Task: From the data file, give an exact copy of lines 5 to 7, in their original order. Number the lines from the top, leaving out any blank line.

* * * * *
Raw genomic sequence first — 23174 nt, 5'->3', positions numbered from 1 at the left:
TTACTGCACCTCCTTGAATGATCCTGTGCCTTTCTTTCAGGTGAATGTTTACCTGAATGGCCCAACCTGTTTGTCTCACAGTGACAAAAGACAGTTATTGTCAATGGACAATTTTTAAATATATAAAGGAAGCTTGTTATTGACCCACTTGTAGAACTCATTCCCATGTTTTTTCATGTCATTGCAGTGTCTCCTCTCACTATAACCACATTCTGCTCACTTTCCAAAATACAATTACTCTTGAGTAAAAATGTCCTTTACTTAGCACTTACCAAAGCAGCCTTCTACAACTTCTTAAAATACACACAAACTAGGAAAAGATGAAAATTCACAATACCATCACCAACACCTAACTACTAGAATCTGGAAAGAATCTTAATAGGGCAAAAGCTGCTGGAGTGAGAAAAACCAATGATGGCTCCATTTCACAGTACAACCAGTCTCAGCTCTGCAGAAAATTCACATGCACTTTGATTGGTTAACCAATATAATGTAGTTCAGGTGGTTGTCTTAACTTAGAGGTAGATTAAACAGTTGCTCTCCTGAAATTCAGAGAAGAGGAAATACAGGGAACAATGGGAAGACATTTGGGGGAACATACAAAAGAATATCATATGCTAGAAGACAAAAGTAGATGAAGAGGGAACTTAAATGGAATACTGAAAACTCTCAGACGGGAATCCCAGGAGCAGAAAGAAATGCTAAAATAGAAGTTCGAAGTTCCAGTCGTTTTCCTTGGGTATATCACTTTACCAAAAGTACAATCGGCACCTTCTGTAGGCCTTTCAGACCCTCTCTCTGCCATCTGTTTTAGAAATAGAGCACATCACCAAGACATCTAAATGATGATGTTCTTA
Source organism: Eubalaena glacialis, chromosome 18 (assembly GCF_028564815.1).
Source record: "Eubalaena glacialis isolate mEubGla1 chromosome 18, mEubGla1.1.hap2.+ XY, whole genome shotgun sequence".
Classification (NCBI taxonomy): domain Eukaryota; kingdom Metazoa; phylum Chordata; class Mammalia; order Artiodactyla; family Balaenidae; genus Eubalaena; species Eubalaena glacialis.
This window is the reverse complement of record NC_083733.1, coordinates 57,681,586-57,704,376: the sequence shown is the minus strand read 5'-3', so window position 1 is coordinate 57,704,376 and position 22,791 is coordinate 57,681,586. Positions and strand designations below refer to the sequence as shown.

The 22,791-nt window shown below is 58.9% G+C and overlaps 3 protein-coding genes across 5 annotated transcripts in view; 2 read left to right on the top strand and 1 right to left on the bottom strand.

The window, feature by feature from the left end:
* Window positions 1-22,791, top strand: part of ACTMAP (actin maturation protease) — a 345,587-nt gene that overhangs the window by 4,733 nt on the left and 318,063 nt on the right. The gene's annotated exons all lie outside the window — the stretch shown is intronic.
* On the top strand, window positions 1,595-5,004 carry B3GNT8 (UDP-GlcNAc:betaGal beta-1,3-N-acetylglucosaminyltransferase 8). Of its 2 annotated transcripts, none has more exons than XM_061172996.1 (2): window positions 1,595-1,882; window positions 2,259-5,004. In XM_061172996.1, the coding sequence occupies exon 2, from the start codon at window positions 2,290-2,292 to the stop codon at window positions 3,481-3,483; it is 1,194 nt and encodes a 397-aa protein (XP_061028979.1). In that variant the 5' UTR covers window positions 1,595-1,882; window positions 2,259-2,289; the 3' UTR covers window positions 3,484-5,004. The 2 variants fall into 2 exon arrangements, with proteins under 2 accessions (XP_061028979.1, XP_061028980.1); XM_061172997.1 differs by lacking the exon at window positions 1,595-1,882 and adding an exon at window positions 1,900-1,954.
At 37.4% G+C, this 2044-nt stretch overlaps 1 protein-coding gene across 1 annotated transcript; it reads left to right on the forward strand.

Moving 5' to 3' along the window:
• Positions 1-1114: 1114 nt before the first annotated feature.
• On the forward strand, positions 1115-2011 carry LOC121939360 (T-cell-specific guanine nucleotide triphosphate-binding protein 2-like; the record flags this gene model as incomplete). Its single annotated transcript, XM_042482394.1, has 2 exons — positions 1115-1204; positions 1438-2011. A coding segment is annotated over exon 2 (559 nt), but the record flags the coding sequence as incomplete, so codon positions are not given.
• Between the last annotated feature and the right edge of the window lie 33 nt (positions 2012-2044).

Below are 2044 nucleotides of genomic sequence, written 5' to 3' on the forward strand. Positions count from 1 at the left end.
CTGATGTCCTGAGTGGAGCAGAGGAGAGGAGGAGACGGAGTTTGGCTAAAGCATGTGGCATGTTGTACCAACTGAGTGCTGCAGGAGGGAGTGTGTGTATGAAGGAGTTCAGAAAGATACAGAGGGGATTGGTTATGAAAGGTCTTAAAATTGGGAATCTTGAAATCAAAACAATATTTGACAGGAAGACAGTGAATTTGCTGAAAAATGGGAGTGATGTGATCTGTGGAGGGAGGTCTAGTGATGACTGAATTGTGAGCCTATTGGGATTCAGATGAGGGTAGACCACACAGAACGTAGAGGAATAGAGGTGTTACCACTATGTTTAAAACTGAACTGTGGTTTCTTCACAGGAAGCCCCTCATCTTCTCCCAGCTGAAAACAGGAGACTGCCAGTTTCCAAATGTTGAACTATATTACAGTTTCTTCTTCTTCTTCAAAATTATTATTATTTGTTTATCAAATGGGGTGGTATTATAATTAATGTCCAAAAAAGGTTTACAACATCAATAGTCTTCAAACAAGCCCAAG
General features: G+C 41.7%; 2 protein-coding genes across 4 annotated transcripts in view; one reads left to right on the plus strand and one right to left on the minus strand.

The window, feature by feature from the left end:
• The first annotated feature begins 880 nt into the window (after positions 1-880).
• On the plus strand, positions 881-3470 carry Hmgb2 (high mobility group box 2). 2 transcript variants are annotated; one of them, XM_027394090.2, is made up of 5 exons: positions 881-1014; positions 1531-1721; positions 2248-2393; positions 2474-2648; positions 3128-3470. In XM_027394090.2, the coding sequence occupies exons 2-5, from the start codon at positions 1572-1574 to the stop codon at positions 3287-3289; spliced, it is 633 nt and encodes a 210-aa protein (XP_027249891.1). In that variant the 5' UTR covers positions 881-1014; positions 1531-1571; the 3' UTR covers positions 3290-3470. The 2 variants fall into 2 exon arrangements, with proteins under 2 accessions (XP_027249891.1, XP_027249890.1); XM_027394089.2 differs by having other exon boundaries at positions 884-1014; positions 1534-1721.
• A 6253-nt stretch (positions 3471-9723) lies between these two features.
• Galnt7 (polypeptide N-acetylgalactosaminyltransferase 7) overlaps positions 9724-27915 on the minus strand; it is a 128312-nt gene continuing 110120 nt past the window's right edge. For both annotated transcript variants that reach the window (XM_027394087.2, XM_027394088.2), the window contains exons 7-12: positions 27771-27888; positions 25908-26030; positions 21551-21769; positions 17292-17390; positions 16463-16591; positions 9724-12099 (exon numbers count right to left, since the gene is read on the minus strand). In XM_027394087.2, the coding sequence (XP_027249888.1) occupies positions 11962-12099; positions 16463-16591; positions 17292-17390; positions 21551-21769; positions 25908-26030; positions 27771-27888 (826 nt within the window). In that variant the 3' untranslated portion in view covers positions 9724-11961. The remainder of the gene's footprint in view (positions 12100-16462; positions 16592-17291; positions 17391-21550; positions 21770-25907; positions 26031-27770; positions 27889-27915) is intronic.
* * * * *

Classification (NCBI taxonomy): domain Eukaryota; kingdom Metazoa; phylum Chordata; class Mammalia; order Artiodactyla; family Balaenidae; genus Eubalaena; species Eubalaena glacialis.
This window is the reverse complement of record NC_083733.1, coordinates 57,681,586-57,704,376: the sequence shown is the minus strand read 5'-3', so window position 1 is coordinate 57,704,376 and position 22,791 is coordinate 57,681,586. Positions and strand designations below refer to the sequence as shown.

The 22,791-nt window shown below is 58.9% G+C and overlaps 3 protein-coding genes across 5 annotated transcripts in view; 2 read left to right on the top strand and 1 right to left on the bottom strand.